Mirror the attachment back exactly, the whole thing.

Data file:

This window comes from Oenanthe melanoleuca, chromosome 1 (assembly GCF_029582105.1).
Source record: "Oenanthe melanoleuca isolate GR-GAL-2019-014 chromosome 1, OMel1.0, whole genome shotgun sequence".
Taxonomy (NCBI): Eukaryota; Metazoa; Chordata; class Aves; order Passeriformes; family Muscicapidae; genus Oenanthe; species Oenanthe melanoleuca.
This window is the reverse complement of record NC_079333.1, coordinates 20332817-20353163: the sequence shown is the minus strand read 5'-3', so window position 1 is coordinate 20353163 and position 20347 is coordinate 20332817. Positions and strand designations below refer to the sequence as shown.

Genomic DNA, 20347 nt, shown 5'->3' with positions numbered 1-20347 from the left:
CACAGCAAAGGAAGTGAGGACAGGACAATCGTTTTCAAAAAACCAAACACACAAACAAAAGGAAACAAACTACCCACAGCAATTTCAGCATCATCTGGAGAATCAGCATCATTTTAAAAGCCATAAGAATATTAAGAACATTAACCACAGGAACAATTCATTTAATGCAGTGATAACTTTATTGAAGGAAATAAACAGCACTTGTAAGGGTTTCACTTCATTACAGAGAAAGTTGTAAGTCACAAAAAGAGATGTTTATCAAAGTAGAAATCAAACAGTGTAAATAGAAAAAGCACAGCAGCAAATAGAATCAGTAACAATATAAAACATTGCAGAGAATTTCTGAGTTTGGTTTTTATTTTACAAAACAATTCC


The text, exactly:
This window comes from Oenanthe melanoleuca, chromosome 1 (assembly GCF_029582105.1).
Source record: "Oenanthe melanoleuca isolate GR-GAL-2019-014 chromosome 1, OMel1.0, whole genome shotgun sequence".
Taxonomy (NCBI): Eukaryota; Metazoa; Chordata; class Aves; order Passeriformes; family Muscicapidae; genus Oenanthe; species Oenanthe melanoleuca.
This window is the reverse complement of record NC_079333.1, coordinates 20332817-20353163: the sequence shown is the minus strand read 5'-3', so window position 1 is coordinate 20353163 and position 20347 is coordinate 20332817. Positions and strand designations below refer to the sequence as shown.

Genomic DNA, 20347 nt, shown 5'->3' with positions numbered 1-20347 from the left:
CACAGCAAAGGAAGTGAGGACAGGACAATCGTTTTCAAAAAACCAAACACACAAACAAAAGGAAACAAACTACCCACAGCAATTTCAGCATCATCTGGAGAATCAGCATCATTTTAAAAGCCATAAGAATATTAAGAACATTAACCACAGGAACAATTCATTTAATGCAGTGATAACTTTATTGAAGGAAATAAACAGCACTTGTAAGGGTTTCACTTCATTACAGAGAAAGTTGTAAGTCACAAAAAGAGATGTTTATCAAAGTAGAAATCAAACAGTGTAAATAGAAAAAGCACAGCAGCAAATAGAATCAGTAACAATATAAAACATTGCAGAGAATTTCTGAGTTTGGTTTTTATTTTACAAAACAATTCC